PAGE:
Over the weekend I spent some time with a dear friend and former colleague. In one of our long, rambling conversations, thoughts ricocheting off each other in every direction, she mispronounced "taciturn" as "taxi-turn."
Since we happened to be walking along the streets of Glasgow, I immediately looked for a turning taxi. (Like our conversation, traffic seemed to be veering off in all directions, especially since the cars were driving on the "wrong" side of the road.)
The conversation took another turn, and I lost the opportunity to correct her mispronunciation. (That's what friends do, isn't it?) Later I began to wonder if I had gotten it wrong all these years. Was I mispronouncing "taciturn," like when I once said to a friend that something or other had gone "ah-ree" (awry)? Naw, I had it right, I figured.
I didn't think about it again until last night, when "taciturn" (that is, temperamentally disinclined to talk) turned up in Daniel Mendelsohn's memoir The Elusive Embrace. A couple of pages later, he used the word "tacit." Then it struck me: Are taciturn and tacit related?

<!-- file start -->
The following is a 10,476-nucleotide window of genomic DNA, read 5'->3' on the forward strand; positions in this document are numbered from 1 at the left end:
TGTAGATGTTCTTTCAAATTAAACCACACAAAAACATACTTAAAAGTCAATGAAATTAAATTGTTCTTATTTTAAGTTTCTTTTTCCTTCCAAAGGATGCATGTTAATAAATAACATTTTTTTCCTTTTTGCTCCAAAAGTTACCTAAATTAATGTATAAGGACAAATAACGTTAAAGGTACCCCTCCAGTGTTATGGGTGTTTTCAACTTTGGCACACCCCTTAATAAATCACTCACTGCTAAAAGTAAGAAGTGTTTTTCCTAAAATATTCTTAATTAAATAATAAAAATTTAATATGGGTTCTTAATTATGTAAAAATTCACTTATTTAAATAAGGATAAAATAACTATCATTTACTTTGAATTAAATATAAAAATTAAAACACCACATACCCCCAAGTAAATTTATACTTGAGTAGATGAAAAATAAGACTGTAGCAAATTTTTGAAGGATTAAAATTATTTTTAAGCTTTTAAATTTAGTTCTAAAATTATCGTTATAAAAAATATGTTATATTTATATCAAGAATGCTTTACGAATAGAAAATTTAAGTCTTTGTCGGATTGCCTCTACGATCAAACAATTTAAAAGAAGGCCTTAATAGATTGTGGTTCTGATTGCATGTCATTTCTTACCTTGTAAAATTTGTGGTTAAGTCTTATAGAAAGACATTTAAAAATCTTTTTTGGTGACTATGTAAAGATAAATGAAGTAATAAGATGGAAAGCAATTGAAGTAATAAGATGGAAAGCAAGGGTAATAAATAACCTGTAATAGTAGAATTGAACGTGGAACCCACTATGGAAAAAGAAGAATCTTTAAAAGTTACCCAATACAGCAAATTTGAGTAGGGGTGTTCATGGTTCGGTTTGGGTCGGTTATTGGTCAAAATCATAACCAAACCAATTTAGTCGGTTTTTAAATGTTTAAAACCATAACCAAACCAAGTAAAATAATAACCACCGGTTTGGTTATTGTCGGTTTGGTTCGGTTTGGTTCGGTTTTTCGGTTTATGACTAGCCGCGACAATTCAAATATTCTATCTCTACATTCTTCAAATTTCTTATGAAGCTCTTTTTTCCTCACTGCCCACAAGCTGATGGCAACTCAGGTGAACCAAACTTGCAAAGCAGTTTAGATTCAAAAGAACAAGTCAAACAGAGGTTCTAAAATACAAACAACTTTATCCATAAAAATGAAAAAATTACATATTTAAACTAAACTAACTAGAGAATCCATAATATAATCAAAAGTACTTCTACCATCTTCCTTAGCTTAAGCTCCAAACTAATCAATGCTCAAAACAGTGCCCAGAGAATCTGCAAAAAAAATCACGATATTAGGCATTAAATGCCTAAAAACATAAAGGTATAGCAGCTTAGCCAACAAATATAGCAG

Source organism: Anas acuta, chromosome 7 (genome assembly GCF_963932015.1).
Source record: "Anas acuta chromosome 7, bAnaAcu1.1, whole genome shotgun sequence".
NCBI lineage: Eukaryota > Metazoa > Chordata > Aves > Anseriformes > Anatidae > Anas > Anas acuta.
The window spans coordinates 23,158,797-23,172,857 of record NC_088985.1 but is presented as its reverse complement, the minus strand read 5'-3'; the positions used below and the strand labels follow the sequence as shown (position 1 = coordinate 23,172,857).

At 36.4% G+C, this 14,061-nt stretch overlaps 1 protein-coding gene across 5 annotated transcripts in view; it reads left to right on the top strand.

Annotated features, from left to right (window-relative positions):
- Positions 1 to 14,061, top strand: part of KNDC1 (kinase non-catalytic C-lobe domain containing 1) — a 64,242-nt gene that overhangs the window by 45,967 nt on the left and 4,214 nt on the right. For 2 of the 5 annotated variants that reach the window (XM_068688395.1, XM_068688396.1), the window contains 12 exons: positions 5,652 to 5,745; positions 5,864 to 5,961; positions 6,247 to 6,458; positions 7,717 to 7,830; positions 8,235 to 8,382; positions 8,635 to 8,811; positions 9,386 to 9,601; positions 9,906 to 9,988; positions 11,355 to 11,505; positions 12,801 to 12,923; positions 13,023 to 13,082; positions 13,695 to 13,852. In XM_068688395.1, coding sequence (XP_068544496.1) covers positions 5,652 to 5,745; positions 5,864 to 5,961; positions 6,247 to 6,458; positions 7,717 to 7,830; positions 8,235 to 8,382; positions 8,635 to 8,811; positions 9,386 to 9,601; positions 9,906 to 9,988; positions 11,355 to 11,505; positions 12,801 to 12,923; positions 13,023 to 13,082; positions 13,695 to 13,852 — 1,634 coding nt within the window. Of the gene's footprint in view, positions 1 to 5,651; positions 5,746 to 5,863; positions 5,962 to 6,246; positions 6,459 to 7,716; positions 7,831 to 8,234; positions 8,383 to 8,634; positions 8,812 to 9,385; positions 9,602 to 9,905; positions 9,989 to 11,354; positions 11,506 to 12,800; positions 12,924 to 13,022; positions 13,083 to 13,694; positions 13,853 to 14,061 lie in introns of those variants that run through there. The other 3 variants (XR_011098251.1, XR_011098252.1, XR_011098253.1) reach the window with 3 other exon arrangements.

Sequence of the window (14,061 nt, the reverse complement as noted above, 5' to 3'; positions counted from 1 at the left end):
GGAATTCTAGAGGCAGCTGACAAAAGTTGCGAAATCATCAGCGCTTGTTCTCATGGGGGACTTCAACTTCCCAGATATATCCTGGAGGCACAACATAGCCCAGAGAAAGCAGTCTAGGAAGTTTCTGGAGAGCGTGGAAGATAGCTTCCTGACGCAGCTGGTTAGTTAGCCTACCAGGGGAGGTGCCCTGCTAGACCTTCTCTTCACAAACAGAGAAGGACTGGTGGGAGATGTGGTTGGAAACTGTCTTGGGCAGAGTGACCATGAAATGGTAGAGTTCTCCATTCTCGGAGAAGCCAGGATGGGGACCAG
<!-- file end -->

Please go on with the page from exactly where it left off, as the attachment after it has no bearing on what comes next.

My feeble brain never made the connection, but they are related, and come from similar Latin words: tacitus (tacit) and taciturnus (taciturn); tacit meaning: expressed or carried on without words. Silence. I get it now.
Though I wasn't taciturn, you could say that our conversation had continued with my tacit approval of her pronunciation.
(T-shirt pictured above, but not the seemingly taciturn model, available at Zazzle.com)